Steven Rhodes was relieved. He has reached the end of his contract, but decided to extend his term and stay on through the end of December, until the new elected school board steps in, at the start of 2017. (He eventually did meet with the board, as requested, a few times around the end of the school year.) He recognizes that he remains an obvious target for public dissatisfaction, though he told me, “I’ve tried to make it clear in all of my public appearances that I agree with the broadly felt sentiment in the city of Detroit that it is time to return control over public education to the people of the city of Detroit. I understand their frustration, and I’ve told them I understand their frustration.” Assigning blame has been a strategy for many Detroiters wishing to displace the perception that they’re the problem, but none of that matters to Rhodes. “It doesn’t help us to move forward,” he said.
Dana Dacres invited me to visit her at home, a two-story brick-and-plaster bungalow on a street lined with others just like it, some boarded up or surrounded by brush. Deer occasionally wander across yards, so Dacres calls her neighborhood “the forest and the hood.” A white screen door opens into a modestly decorated living room, containing only a love seat and a piano. On the wall is a shelf of framed photographs displaying six generations of women in Dacres’s family: Ella Wilson, in a colorful silk dress; Exie Carter, in a white church hat and a string of pearls; Dana’s grandmother, Veola Sanders; her mother, Barbara McGee, dark hair cut short into a bob; young Dana, her dreadlocks barely past her ears; and her eldest daughter, Vivienne, wearing a blue headband in her short Afro. A sticker on the doorway leading into the kitchen reads i can do all things through christ who strengthens me.
I arrived just after six on a Monday morning. Dacres had slept barely five hours, but down the stairs she went, toward the girls’ room, which is painted pink, with polka dots. She and her husband, Melvin, queued up a YouTube music-video playlist that they use to rouse their five kids each morning. It’s a mash-up of genres, played at maximum volume from her Android phone, which she sets on a nightstand next to the girls’ bed. A New Jersey club–style remix of “It’s the Hard Knock Life” woke Justine, the kindergartner, who wandered half-asleep to the bathroom across the hall. Vivienne, who is in fourth grade, was still snoozing on the bottom of a set of bunk beds; the youngest sister, Kristen, who will start preschool this year, slept soundly next to her. The boys, Wynton and Sterling, in first and third grade, emerged from their room. Sterling couldn’t find his pants. “I don’t know what to tell you, dude,” Dacres said. (Melvin, who had a day off from his job with the Great Lakes Water Authority, slept through the whole morning ordeal.)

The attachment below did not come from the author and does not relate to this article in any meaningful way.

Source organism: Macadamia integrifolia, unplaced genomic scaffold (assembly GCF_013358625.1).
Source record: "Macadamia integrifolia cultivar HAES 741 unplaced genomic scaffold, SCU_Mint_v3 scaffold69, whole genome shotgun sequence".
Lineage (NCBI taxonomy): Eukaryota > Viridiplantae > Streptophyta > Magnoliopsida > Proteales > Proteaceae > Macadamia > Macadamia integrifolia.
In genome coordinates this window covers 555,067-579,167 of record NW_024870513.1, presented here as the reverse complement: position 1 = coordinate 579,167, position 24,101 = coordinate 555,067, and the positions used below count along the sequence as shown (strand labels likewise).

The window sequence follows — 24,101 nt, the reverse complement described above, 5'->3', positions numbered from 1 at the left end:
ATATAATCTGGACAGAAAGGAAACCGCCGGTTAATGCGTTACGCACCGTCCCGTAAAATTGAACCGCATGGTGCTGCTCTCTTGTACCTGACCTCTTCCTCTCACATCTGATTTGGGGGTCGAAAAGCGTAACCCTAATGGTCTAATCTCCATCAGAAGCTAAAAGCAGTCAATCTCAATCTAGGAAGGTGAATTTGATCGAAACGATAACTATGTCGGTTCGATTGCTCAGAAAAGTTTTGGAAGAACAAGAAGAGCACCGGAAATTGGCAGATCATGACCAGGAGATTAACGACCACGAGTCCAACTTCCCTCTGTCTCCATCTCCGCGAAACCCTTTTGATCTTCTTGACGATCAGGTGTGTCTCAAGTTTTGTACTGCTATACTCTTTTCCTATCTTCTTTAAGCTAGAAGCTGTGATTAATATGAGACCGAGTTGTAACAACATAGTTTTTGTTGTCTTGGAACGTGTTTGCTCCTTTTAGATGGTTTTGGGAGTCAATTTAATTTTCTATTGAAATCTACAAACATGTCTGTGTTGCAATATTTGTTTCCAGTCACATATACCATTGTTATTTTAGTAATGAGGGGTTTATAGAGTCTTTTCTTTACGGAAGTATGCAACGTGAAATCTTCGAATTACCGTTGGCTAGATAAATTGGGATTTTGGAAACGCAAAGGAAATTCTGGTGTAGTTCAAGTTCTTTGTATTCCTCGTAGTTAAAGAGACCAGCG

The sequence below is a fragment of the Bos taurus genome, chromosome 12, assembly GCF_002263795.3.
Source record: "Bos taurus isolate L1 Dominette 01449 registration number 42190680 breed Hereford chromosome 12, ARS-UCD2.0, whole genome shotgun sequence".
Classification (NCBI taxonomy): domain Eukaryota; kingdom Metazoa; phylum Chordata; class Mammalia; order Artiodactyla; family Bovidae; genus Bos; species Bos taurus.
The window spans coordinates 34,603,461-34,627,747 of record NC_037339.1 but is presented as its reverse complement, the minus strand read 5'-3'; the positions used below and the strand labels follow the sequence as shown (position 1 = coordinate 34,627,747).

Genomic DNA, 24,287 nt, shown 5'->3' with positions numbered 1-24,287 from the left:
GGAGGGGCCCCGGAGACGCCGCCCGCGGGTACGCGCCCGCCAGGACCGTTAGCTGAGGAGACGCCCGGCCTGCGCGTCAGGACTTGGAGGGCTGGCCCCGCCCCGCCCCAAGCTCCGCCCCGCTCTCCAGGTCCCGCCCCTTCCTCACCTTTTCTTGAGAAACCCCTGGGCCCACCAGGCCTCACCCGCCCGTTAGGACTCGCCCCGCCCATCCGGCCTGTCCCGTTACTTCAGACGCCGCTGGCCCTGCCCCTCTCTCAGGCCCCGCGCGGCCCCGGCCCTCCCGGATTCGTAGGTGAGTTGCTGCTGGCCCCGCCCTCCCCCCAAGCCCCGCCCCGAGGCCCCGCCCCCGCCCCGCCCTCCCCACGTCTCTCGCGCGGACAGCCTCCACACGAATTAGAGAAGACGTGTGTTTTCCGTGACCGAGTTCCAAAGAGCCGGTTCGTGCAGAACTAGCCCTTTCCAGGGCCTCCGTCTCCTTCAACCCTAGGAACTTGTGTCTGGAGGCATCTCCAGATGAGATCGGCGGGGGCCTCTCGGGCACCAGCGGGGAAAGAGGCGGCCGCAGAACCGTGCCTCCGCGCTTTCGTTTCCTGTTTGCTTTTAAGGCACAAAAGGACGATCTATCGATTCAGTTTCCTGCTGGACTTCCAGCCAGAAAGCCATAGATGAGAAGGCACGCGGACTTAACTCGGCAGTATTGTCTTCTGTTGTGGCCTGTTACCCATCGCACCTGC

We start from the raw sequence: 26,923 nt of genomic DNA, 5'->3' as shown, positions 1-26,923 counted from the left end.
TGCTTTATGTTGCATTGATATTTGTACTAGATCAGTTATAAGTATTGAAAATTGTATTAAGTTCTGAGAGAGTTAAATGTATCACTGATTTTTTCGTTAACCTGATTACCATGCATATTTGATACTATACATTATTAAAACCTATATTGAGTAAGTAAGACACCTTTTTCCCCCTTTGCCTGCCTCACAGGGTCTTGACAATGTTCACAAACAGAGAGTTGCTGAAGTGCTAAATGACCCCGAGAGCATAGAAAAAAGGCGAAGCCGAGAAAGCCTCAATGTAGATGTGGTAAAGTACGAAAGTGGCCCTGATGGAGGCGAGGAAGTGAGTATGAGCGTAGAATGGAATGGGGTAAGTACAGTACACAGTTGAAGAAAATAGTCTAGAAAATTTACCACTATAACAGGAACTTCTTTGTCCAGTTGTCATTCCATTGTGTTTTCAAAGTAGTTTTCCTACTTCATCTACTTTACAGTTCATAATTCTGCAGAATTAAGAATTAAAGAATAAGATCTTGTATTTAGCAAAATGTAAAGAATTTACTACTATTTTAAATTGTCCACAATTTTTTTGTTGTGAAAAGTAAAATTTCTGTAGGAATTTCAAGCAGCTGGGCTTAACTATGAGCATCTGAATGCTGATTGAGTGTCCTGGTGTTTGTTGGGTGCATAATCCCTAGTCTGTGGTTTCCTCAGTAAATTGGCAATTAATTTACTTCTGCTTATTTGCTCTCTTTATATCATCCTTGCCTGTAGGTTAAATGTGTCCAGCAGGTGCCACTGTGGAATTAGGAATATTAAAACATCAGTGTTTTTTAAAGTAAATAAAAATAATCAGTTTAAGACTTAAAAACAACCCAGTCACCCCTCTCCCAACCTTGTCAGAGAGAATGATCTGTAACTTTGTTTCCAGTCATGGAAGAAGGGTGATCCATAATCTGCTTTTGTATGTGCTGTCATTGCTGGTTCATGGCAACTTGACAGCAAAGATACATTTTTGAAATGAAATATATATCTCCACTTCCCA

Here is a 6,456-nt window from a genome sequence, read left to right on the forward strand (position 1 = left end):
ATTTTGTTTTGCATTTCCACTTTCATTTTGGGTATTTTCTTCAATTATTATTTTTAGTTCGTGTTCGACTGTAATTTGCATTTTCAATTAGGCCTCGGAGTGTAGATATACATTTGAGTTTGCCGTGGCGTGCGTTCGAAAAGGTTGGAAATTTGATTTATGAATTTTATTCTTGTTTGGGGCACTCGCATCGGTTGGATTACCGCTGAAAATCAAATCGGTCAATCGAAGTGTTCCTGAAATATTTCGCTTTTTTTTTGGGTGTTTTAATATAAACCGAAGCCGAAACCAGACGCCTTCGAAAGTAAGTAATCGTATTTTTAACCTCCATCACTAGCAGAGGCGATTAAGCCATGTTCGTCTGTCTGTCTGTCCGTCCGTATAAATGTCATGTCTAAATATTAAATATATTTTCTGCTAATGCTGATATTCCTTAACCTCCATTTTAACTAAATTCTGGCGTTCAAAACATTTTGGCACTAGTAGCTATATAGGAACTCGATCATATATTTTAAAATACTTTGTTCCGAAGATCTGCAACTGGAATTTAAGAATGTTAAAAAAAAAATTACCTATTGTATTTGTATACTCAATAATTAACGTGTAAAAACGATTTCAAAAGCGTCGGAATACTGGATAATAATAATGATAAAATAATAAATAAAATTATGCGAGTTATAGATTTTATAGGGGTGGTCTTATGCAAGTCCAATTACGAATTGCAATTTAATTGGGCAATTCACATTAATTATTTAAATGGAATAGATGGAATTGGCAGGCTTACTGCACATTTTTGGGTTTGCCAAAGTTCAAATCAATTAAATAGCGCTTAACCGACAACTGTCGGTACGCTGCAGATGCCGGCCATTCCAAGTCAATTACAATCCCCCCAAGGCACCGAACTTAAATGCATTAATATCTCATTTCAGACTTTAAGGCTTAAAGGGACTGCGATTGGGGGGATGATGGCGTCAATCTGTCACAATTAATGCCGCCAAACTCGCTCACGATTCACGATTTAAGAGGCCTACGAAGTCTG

Dacres darted in and out of the kitchen, slapping sausage and toast into a pan and tossing it into the oven for breakfast. The morning began to stir with motion. Sterling managed to locate his pants. The kids helped one another find light-blue uniform shirts, and the girls warned Sterling not to forget his red tenor drum for drumline practice after school. In the absence of a music teacher, Dacres had recruited someone to volunteer as the band’s director. She was still in her robe. “I haven’t even taken care of myself yet,” she mumbled. Sterling reminded her of the time: four minutes past seven. Burton, where the four eldest attend school, was a twenty-minute drive across the city, and class started at seven-forty.
On the way out, Vivienne grabbed a water bottle from the refrigerator. The school’s fountains had been turned off for weeks because of elevated levels of copper in the pipes. Water bottles were being given out, but they tasted funny, like bananas, the kids said. They filed out a side door and into the family’s only car, a silver minivan. Dacres expertly backed it out of their long, narrow driveway. The family dog, who in his youth might have barked goodbye at them from behind the fence, stared sullenly from his post in the shade.